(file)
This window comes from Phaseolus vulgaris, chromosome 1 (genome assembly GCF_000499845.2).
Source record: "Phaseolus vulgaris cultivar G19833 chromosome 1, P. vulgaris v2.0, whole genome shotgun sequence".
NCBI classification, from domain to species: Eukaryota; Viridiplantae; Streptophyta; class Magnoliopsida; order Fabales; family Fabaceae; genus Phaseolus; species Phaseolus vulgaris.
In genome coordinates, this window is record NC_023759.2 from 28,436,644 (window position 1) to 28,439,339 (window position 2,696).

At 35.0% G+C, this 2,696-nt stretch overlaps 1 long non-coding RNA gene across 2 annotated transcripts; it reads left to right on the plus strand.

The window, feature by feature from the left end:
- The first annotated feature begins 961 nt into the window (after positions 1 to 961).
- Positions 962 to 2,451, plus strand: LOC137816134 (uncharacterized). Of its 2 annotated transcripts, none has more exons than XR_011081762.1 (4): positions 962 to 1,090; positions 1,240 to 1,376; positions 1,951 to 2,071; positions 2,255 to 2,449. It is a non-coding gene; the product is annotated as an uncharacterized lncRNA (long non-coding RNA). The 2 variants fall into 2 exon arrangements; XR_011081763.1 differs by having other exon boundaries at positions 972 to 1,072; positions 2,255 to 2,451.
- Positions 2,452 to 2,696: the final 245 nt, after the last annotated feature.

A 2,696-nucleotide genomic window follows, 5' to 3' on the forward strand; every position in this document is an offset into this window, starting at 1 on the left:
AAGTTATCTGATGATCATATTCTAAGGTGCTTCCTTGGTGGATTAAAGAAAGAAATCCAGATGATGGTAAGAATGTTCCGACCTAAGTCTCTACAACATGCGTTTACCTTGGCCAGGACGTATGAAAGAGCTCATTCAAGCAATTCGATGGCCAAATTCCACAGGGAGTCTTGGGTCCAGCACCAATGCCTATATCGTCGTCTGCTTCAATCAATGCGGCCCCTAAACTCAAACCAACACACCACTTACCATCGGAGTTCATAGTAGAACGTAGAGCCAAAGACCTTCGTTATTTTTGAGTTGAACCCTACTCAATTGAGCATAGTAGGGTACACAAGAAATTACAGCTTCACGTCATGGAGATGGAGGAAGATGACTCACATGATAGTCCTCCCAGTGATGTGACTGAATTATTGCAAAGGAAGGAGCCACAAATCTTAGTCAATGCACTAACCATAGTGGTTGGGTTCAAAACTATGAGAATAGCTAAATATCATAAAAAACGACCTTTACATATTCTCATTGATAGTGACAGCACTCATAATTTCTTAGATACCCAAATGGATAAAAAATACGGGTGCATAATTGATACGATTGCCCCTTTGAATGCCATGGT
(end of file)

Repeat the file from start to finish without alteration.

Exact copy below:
This window comes from Phaseolus vulgaris, chromosome 1 (genome assembly GCF_000499845.2).
Source record: "Phaseolus vulgaris cultivar G19833 chromosome 1, P. vulgaris v2.0, whole genome shotgun sequence".
NCBI classification, from domain to species: Eukaryota; Viridiplantae; Streptophyta; class Magnoliopsida; order Fabales; family Fabaceae; genus Phaseolus; species Phaseolus vulgaris.
In genome coordinates, this window is record NC_023759.2 from 28,436,644 (window position 1) to 28,439,339 (window position 2,696).

At 35.0% G+C, this 2,696-nt stretch overlaps 1 long non-coding RNA gene across 2 annotated transcripts; it reads left to right on the plus strand.

The window, feature by feature from the left end:
- The first annotated feature begins 961 nt into the window (after positions 1 to 961).
- Positions 962 to 2,451, plus strand: LOC137816134 (uncharacterized). Of its 2 annotated transcripts, none has more exons than XR_011081762.1 (4): positions 962 to 1,090; positions 1,240 to 1,376; positions 1,951 to 2,071; positions 2,255 to 2,449. It is a non-coding gene; the product is annotated as an uncharacterized lncRNA (long non-coding RNA). The 2 variants fall into 2 exon arrangements; XR_011081763.1 differs by having other exon boundaries at positions 972 to 1,072; positions 2,255 to 2,451.
- Positions 2,452 to 2,696: the final 245 nt, after the last annotated feature.

A 2,696-nucleotide genomic window follows, 5' to 3' on the forward strand; every position in this document is an offset into this window, starting at 1 on the left:
AAGTTATCTGATGATCATATTCTAAGGTGCTTCCTTGGTGGATTAAAGAAAGAAATCCAGATGATGGTAAGAATGTTCCGACCTAAGTCTCTACAACATGCGTTTACCTTGGCCAGGACGTATGAAAGAGCTCATTCAAGCAATTCGATGGCCAAATTCCACAGGGAGTCTTGGGTCCAGCACCAATGCCTATATCGTCGTCTGCTTCAATCAATGCGGCCCCTAAACTCAAACCAACACACCACTTACCATCGGAGTTCATAGTAGAACGTAGAGCCAAAGACCTTCGTTATTTTTGAGTTGAACCCTACTCAATTGAGCATAGTAGGGTACACAAGAAATTACAGCTTCACGTCATGGAGATGGAGGAAGATGACTCACATGATAGTCCTCCCAGTGATGTGACTGAATTATTGCAAAGGAAGGAGCCACAAATCTTAGTCAATGCACTAACCATAGTGGTTGGGTTCAAAACTATGAGAATAGCTAAATATCATAAAAAACGACCTTTACATATTCTCATTGATAGTGACAGCACTCATAATTTCTTAGATACCCAAATGGATAAAAAATACGGGTGCATAATTGATACGATTGCCCCTTTGAATGCCATGGT